A virtual talk by Viral Acharya, former deputy governor of Reserve Bank of India, hosted by The Indian Institute of Management – Ahmedabad (IIM-A), was disrupted by chants of ‘Jai Shri Ram’ and ‘Bharat Mata ki jai’ even as other attendees protested and sought them to be removed.
The talk was on ‘Fiscal Dominance: A Theory of Everything in India’.
In the five-point agenda that Acharya listed out for getting the debt-to-GDP and fiscal deficit back on track through fiscal reforms were, “reorientation of expenditure away from short-term populist measures to meaningful long-term multipliers that can only be achieved through health, education and infrastructure”.
He also lamented that the monetary stimulus announced by the government for Covid-19 did not recognise losses.
Acharya called for an objective monitoring of consolidated debt and deficit numbers of the government which required an “independent bipartisan fiscal council that will hold a mirror to the government’s budgets and every budget should be approved by this council before it is announced…”
According to him, “a very significant disinvestment programme needs to be undertaken… Unless fiscal reforms are undertaken, persistent pressure to lean on the central banks and other regulators to weaken the norms will continue…”
Acharya highlighted that Covid-19 has “only increased the urgency to adopt these reforms because the infection curve is far worse than what we thought it might be, at the start of the pandemic.”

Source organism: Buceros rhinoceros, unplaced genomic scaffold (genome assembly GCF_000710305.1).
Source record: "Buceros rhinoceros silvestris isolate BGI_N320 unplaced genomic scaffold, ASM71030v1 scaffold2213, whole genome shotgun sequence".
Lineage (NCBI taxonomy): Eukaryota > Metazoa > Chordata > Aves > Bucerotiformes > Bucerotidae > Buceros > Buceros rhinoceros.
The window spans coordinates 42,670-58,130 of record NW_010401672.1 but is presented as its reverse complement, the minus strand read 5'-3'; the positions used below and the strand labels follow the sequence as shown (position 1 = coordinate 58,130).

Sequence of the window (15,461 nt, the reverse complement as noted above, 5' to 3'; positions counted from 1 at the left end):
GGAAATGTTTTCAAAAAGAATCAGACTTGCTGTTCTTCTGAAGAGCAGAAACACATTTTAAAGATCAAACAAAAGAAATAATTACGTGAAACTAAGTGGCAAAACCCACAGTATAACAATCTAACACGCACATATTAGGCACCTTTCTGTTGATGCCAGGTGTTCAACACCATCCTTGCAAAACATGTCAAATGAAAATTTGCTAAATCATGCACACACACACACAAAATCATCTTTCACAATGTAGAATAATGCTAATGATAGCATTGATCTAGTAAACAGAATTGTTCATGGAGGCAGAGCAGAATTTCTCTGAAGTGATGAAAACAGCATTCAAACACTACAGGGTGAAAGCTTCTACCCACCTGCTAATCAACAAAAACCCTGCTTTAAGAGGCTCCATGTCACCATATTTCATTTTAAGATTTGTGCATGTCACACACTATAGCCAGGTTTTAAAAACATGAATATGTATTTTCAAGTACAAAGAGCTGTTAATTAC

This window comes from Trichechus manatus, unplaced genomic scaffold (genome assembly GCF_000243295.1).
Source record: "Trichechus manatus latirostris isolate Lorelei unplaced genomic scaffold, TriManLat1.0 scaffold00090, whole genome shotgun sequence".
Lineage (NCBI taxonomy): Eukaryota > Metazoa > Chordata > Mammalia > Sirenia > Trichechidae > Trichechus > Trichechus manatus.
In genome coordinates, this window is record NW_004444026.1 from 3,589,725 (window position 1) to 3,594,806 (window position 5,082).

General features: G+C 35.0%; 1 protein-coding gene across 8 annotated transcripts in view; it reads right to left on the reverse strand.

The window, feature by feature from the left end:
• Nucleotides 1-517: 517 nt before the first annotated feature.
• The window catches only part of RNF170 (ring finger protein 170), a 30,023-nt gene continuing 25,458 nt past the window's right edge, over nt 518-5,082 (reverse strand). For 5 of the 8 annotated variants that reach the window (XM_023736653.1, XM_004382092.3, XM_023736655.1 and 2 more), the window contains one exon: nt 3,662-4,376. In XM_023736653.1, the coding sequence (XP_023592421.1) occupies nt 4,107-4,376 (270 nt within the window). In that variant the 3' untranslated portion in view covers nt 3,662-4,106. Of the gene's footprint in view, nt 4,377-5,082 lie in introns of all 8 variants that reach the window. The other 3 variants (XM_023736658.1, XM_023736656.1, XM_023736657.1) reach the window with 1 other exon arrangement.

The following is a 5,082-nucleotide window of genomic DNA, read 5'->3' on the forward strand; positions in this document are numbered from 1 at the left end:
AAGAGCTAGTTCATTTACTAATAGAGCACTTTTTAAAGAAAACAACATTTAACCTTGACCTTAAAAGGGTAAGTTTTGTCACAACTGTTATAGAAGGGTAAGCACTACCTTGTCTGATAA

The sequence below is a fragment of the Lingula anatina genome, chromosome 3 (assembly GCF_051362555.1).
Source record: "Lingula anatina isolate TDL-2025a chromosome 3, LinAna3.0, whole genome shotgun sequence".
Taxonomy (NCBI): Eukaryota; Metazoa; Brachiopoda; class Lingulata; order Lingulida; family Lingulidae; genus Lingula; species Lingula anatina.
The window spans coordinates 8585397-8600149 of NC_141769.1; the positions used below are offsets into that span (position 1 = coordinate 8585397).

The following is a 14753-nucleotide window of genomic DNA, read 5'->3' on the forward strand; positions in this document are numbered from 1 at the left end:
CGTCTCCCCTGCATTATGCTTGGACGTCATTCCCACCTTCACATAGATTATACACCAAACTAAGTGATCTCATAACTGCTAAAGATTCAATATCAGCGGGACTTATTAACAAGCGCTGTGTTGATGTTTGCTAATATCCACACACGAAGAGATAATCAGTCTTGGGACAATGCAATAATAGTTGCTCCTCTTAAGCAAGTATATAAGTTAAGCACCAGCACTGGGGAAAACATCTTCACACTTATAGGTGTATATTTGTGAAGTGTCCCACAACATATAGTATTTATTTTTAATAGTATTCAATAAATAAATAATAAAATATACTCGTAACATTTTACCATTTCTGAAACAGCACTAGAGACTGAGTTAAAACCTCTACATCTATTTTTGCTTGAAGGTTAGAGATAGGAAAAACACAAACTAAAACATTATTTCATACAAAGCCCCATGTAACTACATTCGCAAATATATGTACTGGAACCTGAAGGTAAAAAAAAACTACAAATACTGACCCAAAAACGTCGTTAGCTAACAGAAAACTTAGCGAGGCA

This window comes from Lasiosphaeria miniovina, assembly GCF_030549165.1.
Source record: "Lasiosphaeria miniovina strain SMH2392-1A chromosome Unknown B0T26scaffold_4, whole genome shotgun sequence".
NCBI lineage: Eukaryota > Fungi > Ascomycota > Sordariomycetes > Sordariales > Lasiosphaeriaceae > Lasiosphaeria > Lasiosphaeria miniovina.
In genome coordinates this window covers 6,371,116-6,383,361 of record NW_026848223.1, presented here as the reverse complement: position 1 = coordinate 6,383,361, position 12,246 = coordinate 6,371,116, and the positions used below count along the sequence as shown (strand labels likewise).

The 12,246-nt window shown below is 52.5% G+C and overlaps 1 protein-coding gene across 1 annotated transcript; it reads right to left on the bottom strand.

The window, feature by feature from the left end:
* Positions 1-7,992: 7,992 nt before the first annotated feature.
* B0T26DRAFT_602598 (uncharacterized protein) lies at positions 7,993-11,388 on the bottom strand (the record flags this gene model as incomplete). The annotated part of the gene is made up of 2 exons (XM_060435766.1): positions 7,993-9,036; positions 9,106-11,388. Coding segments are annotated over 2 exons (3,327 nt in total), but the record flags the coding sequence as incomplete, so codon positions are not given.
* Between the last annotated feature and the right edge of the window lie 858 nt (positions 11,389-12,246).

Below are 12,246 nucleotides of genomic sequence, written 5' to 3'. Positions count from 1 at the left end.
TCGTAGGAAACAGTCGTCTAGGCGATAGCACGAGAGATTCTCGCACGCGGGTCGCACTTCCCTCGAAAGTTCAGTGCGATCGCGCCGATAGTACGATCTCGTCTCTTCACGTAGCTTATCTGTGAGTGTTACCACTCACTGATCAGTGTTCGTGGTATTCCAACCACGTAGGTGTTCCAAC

Acharya also stressed on the importance of dissent and to lean against fiscal dominance as the first compromise is the start of the next compromise and it does not bode well to relent to short-term populist pressures of the government.
Commenting on the monetary stimulus laid out by the government in light of the pandemic, Acharya said, “Covid is such a large shock that some accommodation makes sense… In my view, six months debt moratorium is more than adequate… What is not a part of the package, and that is my continual lament, is there is no recognition in the package that there will be losses… there is no capital plan that has been announced yet…”
Acharya, who resigned from RBI in July 2019, six months before his term was scheduled to end and is currently a professor of finance at the New York University Stern School of Business was addressing a webinar centred on his latest book, ‘Quest for Restoring Financial Stability in India’, at a talk organised by the Indian Institute of Management, Ahmedabad (IIM-A) on Wednesday.
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